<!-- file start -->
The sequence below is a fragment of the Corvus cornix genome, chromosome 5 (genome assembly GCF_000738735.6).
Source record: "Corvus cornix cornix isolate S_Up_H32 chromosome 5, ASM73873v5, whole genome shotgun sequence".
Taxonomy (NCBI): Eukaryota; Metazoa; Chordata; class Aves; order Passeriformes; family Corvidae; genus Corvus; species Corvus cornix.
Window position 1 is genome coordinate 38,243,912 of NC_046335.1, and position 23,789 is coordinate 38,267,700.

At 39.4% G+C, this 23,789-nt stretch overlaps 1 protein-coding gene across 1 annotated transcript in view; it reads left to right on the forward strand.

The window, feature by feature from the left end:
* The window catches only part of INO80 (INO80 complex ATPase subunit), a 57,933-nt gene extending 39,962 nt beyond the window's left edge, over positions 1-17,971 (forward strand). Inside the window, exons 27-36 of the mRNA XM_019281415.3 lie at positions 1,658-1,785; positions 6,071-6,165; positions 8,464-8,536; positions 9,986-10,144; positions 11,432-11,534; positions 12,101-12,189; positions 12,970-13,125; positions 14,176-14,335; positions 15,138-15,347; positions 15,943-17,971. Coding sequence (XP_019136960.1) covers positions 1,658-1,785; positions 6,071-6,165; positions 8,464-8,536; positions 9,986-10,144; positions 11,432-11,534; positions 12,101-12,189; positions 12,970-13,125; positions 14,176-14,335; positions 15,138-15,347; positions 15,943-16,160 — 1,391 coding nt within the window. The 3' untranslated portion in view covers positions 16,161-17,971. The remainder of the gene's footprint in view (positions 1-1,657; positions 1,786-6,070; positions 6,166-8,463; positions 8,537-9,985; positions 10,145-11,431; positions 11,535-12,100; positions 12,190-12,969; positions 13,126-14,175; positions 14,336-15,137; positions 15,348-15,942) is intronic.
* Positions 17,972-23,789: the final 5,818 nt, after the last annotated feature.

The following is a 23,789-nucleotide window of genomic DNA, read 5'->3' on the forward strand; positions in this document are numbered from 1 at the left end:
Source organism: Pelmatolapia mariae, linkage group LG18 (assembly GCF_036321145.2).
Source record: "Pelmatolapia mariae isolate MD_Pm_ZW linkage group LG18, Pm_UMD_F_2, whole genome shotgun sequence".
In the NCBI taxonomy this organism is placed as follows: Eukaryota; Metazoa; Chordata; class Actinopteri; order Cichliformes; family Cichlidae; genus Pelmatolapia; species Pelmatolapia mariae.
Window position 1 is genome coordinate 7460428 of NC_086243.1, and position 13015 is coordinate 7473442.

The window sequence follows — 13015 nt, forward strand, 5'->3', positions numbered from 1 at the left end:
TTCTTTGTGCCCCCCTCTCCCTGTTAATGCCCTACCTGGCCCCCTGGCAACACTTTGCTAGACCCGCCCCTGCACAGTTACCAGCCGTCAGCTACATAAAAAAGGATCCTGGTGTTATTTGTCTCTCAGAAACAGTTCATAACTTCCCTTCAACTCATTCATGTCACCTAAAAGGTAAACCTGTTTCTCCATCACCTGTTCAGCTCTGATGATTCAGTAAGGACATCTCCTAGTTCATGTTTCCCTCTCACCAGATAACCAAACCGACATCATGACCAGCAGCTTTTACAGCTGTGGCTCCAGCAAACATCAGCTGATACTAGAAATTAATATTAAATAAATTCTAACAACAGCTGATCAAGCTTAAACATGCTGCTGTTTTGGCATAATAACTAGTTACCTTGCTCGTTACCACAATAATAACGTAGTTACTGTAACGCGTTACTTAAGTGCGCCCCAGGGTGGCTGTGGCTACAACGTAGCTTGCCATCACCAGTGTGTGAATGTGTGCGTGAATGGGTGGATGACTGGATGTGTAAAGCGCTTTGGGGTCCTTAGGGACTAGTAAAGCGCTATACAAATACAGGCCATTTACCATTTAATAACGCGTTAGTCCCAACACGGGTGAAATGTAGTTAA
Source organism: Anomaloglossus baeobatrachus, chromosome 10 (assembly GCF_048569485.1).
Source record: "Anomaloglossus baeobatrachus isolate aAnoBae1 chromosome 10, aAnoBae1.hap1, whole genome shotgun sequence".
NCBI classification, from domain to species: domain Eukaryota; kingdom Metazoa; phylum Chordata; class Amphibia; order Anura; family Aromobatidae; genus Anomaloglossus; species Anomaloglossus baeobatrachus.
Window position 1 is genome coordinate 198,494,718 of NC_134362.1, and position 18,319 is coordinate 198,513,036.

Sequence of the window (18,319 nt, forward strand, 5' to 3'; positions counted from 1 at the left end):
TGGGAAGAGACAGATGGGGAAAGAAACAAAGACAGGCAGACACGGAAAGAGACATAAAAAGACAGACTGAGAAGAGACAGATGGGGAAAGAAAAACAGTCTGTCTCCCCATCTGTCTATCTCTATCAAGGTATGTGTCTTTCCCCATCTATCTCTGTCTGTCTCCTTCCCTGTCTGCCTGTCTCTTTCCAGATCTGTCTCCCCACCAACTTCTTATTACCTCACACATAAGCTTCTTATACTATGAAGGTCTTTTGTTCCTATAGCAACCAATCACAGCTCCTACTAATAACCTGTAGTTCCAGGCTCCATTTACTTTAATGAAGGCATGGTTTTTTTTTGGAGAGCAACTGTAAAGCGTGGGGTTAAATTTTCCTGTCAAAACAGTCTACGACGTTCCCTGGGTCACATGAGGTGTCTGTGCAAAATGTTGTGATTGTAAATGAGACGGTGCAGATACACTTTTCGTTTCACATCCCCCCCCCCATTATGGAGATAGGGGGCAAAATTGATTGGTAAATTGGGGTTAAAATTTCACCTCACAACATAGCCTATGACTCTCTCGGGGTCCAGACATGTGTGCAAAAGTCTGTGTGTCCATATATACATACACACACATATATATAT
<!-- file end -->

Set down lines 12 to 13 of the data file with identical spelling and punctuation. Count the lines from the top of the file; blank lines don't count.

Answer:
In the NCBI taxonomy this organism is placed as follows: Eukaryota; Metazoa; Chordata; class Actinopteri; order Cichliformes; family Cichlidae; genus Pelmatolapia; species Pelmatolapia mariae.
Window position 1 is genome coordinate 7460428 of NC_086243.1, and position 13015 is coordinate 7473442.